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Creating a Victorian Posy

By: Julia Fleming - Updated: 20 Sep 2018 | comments*Discuss
 
Victorian Posy; Posy; Flowers; Design;

The Victorian posy is enjoying a bit of resurgence. This delicate design first became very popular with brides and their bridesmaids back in the mid 19th century but then slipped out of favouritism in the late 20th century to be replaced with the still very popular shower bouquet.But like everything else in floristry the Victorian posy has gone full circle and has now become very popular with weddings all year round – although it has been modernised! In the last century the Victorian posy used to be backed with starched lace of even a plastic frill. Thankfully we have moved on and gloriously coloured netting raffia and twisted wire and lush foliage have now replaced them.

 posy1Naturally a traditional look can still be achieved by using your so-called traditional flowers – obviously the rose, but also hyacinths and country flowers such as cornflowers.

The Victorians used pale pinks, blues, lilacs because they simply didn’t have the wide range of flowers and colours which are available now. These days you can virtually create a Victorian posy out of any sturdy flower and foliage but to keep it a true Victorian posy you must always have that central stunning rose.

The Victorian posy is both very neat and very fussy. It is basically made up of concentric circles of plant material. The circles were meant to represent everlasting love which is why it was so popular at weddings. It is always domed so that whatever angle you look at it from, it is perfectly equal and has interest.

20px breakIt can be either wired or done as a natural hand-tied with the stems showing. Naturally wiring is very time consuming but it does give you the flexibility to move your design into shape and have more control over what you are doing.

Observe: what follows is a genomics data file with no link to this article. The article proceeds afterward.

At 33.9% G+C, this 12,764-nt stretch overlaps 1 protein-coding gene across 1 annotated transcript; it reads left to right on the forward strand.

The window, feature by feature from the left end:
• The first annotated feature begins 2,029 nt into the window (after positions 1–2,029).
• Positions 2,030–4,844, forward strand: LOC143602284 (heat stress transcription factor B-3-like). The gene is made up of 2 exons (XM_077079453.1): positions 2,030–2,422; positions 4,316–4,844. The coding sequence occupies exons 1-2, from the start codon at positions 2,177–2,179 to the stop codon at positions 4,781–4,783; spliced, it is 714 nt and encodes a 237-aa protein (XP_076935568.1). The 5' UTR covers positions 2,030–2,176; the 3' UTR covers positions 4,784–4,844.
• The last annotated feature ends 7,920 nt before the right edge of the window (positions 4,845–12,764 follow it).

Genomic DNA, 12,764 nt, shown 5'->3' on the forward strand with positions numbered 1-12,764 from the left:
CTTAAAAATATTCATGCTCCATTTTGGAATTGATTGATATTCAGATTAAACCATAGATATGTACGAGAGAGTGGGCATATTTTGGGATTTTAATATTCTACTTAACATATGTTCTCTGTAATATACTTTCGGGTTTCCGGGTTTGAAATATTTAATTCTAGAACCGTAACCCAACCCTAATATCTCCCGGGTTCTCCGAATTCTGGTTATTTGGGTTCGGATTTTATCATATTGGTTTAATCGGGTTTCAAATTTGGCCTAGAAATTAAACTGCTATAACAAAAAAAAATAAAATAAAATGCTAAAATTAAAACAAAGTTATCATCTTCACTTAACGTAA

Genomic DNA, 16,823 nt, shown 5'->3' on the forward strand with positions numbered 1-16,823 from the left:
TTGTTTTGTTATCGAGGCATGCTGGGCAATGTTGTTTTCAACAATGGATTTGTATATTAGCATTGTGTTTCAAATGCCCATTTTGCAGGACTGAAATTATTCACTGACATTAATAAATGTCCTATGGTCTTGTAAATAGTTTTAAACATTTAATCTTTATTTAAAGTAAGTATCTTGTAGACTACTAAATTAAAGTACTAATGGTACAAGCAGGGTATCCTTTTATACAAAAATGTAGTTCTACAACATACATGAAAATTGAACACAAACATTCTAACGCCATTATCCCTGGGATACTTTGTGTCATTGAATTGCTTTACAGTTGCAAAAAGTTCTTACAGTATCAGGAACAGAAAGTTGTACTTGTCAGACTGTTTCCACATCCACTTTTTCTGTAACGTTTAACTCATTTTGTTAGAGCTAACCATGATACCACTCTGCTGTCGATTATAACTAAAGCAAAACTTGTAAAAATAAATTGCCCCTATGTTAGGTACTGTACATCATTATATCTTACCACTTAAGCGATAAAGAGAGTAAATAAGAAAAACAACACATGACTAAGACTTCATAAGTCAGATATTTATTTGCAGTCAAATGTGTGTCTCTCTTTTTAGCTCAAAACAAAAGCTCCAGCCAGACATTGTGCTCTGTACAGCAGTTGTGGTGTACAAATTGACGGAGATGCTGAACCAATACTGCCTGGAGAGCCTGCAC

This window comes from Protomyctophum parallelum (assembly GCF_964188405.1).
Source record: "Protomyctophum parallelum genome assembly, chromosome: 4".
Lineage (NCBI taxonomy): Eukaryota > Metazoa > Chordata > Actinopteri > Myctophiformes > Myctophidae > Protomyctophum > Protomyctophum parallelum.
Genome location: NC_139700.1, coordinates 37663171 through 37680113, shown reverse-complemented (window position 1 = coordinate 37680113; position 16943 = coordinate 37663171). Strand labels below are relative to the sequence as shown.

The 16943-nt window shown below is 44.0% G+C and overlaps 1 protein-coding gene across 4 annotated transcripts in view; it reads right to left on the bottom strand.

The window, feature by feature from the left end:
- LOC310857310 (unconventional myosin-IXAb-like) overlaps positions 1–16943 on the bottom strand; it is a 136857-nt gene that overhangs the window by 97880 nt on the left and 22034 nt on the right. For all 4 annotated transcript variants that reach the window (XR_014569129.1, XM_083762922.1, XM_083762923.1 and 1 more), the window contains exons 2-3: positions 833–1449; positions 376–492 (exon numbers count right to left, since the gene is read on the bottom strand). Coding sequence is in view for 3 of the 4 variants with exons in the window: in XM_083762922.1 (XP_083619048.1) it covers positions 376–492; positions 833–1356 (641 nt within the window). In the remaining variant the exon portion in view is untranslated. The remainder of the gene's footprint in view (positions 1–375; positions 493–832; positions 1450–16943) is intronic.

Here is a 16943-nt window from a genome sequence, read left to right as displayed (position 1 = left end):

How to Create a Victorian Posy

Materials

One large rose; four stems of hypericum berries; 15 small headed chrysanthemums; 15 open carnations; ivy; coloured net; complementary ribbon; wires; tape; binding wire.

Method

  • Lay out all your materials and cut flowers to size. Wire and tape as necessary.
  • Cut a circle of netting big enough to create a frilly edge around the posy and make a bow big enough to be seen underneath the posy
  • Starting with the central rose add a ring of hypericum slightly lower than the central flower head. Add a ring of chrysanthemums at all time ensure a domed shape is kept. Slightly lower that the chrysanthemums add a ring of carnations
  • As each ring of the materials enlarges the posy bend the wires slightly so that the posy remains even but slightly domed
  • Once you are happy with your shape and you are sure that you have got enough flowers to make a tightly packed posy bind it all together with binding wire
  • Finish with a ring of ivy leaves and bind again. Cut stems to correct length and bind with tape to create a handle
  • Add the frill of netting by making a hole in the centre of the material and pulling the handle through it. Make sure that this is tight and secure. Entwine in the netting fine strands of wire to hold it together and create shape
  • Cover the handle with ribbon and add the bow.

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Hi, carrying out a little research, on Posies, due to the book I am writing concerning a Victorian Gent of the 1800's. Yes he had access to large gardens, (his own and neighbors), and would enter shows with which he would mostly win prizes! I know very little on the subject, hence the inquiry. He made miniature posies I believe. Regards.
Tim - 20-Sep-18 @ 2:13 PM
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